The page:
and the economy. Imagine such a disaster, for example, in many
other parts of Europe, or California, or Mendoza!
Saul not only grew up apart from the vine of Christ, but
had attempted to destroy its branches. Small wonder that the
Jerusalem disciples were all afraid of him, not ready to believe
that he had actually been grafted on to the vine. Then he was
persecuted; it was his turn to flee; he was sent back to his
home town of Tarsus. Think of it as an early instance of
Jesus tells us that we are the branches and he is the vine.
If the branches are to produce fruit, however, they must be
pruned. So with Saul.
I looked up how to prune grapevines. Not being a gardener, I
didn’t understand much of it, but I did notice that the words,
“remove,” “pinch” and “cut” occurred a bit too much for comfort.
The message of La Salette could be perceived as a kind of
pruning. Some of it is painful to hear, but the purpose is to
make us healthy branches, bearing abundant fruit on the vine
that is Christ.
PLEASE REMEMBER IN PRAYER
Fr. Herman Oberson, M.S. (Poland), who died March 30, at
the age of 80.
Fr. James Weeks, M.S. (Hartford, Connecticut), who died
March 30, at the age of 81. He dedicated many years to our
missions in Argentina and Bolivia, but returned to the US
because of ill health.
Fr. Roger Plante,
M.S. (Marietta, Georgia and Enfield, New Hampshire), who is
pneumonia and the flu.
Rhéaume, M.S., Director of the La Salette Community here in
Enfield, who continues his recovery after cancer surgery. He
returned home to the Shrine on April 18 and is under the care of
physical and occupational therapists.
Fr. Stephen Krisanda, M.S. (Orlando, Florida), who was diagnosed
some time ago with
a cancerous tumor of the bladder, continues to receive
treatments from his physician and the medical team. He is
residing comfortably with his family and is grateful for your
Jean Demers, a member of the Enfield
La Salette Associates and a very active member in St. Helena
parish in Enfield. She has gone from strength to strength, but
is not ready to be removed from our prayer list just yet.
Patricia Tamagini, long-time friend of La Salette
(especially of the late Fr. Leo Maxfield, M.S.) continues
her fight against cancer. She asks her friends to pray
particularly to Fr. Max for her.
our Sunday devotions in the summer, the prayer
intentions left at the feet of the statue of Our Weeping Mother
in the Shrine Chapel are read aloud during the recitation of the
Rosary. Year round, after remaining a week
or two in the Shrine Chapel,
the intentions are brought across the street to the La Salette Community Chapel in the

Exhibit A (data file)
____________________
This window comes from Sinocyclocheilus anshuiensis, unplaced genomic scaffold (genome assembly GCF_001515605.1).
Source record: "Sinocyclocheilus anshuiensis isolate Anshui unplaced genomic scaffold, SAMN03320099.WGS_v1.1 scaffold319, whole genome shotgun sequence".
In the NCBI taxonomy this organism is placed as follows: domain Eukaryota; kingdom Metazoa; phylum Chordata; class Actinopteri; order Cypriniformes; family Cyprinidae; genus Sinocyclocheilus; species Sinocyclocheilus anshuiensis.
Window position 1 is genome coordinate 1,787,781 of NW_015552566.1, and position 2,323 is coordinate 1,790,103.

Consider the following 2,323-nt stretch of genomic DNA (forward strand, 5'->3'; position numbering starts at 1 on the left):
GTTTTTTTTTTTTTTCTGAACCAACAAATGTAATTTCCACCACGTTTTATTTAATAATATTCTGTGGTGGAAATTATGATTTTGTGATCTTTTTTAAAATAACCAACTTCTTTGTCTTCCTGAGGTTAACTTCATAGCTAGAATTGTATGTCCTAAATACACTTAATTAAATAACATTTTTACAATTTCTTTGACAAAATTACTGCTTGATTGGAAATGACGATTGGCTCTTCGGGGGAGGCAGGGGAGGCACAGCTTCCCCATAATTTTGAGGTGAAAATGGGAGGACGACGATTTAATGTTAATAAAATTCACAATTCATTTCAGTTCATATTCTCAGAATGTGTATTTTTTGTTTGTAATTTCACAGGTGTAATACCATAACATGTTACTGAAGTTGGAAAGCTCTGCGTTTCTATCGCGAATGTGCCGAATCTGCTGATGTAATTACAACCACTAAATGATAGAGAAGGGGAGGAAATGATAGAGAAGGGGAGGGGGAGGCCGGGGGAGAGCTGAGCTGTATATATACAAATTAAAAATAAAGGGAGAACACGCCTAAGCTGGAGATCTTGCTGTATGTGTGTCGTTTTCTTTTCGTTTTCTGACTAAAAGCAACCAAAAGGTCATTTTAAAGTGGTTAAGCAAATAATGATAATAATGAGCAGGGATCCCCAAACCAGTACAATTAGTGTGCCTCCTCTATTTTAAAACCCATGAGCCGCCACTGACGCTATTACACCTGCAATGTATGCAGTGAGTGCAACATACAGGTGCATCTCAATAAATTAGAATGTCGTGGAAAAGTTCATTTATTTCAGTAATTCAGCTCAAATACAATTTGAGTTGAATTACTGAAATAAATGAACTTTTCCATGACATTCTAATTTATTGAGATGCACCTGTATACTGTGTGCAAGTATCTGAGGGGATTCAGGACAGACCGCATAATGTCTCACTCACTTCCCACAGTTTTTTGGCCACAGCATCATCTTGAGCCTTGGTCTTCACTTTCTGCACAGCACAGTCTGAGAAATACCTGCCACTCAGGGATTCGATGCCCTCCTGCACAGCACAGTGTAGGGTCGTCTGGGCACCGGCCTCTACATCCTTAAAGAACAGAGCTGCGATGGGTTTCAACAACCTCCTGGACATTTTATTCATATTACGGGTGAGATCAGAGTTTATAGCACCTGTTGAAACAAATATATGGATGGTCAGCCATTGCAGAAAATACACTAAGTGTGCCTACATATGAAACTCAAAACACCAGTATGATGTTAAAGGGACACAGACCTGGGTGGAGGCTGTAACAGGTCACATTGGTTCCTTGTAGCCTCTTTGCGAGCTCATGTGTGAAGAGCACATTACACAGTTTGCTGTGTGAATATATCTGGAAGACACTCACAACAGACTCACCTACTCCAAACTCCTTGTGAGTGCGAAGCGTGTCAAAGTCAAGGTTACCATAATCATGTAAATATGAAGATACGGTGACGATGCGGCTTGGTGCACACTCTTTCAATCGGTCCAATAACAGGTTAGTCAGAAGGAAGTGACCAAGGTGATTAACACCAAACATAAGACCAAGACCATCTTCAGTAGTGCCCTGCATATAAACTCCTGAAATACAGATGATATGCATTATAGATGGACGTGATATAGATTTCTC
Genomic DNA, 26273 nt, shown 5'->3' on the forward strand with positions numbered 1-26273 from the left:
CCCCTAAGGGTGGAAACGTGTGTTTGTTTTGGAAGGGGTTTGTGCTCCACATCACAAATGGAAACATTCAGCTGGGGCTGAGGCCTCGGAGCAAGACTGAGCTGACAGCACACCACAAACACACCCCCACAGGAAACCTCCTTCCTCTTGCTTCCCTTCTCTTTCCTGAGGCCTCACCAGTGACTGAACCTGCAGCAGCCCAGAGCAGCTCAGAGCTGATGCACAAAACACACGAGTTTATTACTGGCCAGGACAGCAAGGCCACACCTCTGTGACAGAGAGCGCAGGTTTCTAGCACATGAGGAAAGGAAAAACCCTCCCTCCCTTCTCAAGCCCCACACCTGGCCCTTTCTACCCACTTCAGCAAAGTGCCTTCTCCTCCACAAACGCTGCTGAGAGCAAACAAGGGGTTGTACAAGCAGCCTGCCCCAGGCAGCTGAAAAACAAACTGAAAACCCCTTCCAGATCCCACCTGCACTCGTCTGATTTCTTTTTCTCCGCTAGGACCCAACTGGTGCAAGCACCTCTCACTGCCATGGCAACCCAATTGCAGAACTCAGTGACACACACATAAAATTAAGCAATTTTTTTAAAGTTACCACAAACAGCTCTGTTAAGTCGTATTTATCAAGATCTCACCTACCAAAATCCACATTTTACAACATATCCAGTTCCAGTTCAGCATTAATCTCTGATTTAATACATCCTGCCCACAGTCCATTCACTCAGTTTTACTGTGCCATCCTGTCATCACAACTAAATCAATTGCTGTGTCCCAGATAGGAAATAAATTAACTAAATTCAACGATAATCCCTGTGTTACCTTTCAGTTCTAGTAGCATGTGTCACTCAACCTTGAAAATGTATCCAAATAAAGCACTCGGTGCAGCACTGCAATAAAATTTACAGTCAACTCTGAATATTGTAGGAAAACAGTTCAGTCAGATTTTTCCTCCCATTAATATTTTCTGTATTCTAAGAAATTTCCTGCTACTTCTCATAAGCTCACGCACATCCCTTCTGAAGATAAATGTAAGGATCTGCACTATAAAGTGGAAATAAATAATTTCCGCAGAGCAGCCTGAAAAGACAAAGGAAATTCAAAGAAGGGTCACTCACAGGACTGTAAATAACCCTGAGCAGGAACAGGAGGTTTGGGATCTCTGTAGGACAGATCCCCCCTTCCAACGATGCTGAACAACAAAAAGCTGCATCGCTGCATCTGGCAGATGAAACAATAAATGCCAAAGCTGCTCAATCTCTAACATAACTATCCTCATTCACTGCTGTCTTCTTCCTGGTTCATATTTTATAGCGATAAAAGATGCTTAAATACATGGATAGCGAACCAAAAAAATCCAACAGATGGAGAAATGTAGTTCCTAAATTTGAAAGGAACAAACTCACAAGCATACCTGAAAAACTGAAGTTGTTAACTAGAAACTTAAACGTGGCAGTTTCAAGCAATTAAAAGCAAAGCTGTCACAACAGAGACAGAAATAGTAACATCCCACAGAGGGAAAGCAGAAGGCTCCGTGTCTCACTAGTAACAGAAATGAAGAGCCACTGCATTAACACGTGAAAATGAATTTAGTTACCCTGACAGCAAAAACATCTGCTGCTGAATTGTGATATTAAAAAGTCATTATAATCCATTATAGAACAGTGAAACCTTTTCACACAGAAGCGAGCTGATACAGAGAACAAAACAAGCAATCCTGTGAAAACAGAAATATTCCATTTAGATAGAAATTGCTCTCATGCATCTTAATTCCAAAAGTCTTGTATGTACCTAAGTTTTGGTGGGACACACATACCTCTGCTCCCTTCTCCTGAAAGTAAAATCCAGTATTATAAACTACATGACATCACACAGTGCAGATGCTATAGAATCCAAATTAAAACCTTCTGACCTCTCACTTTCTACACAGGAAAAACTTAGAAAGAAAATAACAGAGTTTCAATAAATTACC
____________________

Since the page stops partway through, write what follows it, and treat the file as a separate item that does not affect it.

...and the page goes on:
"North House," where they are kept for many weeks. Our La Salette Associates will often take them as
well, in order to pray for them at home.
We are faithful in praying for all our pilgrims, visitors, friends and
benefactors, and invite you to join us in
doing the same.
Our Lady of La Salette Chapel
The Shrine Chapel has a character
that fits the setting. Its rustic simplicity mirrors the simple
and quiet beauty of the surrounding countryside and Lake
Wagon wheel lighting reminds all pilgrims that the life
journey they are on is slow and steady and that God is calling
The old wooden pews provide just enough comfort to
prevent our minds from wandering but not
enough to distract us from the journey.
Gift Shop ~ 603-632-4301
Manager - Brother David Carignan, MS
La Salette Gift Shop offers a
variety of religious articles of varying prices to accommodate
all of life's special occasions that you would want to honor
with the depth of the sacred: statues, crucifixes, rosaries,
religious jewelry, Nativity figures and more. We carry a wide
selection of books and music as well.
The La Salette Cross
The children to whom Mary appeared
at La Salette, France, on September 19, 1846, described the
crucifix on Mary's breast as more radiant than anything else in
A hammer hung on one side and pincers on the other.
Although Mary did not explain the significance of these
implements, it is thought that the hammer represents sin, which
nailed Jesus to the Cross. Just as the pincers removed the
nails, penance and prayer help us reconcile the world to God.
Around the world, the La Salette Cross has become the
characteristic symbol of Mary's message to be reconciled to God.
The Cafeteria has a
fully equipped kitchen. Food service is available during the
Christmas Light season and for our programs.
The Cafeteria & Program Center is largely used for day
retreat groups and hosts a variety of civic groups. These
groups need to contact us far enough in advance to secure its
use. A donation is requested.
La Salette Shrine is located on the shores of Lake
Mascoma, on Route 4A in Enfield, New Hampshire.
The Shakers (see "The Miracle of Enfield" below) called
this patch of heaven "Chosen Vale." Mascoma's blue waters mirror
the birch, pine, and maple that populate the surrounding hills
and mountains and give this valley a unique beauty the year
'round. It is no surprise that the spirit jumps into prayer once
Last Supper Reconciliation Chapel
A small A-frame chapel is located on the edge of our
property. Besides the Nativity Exhibit, it contains a beautiful wood carving of the Last
Supper. It is used especially during the Christmas lights
season, for children (and others) to write a Birthday Card to
On the hill is located the Pavilion. The Pavilion which
seats approximately 80 is used as a place for prayer services,
music and relaxation.
The Miracle of Enfield: A Vale Chosen by God Himself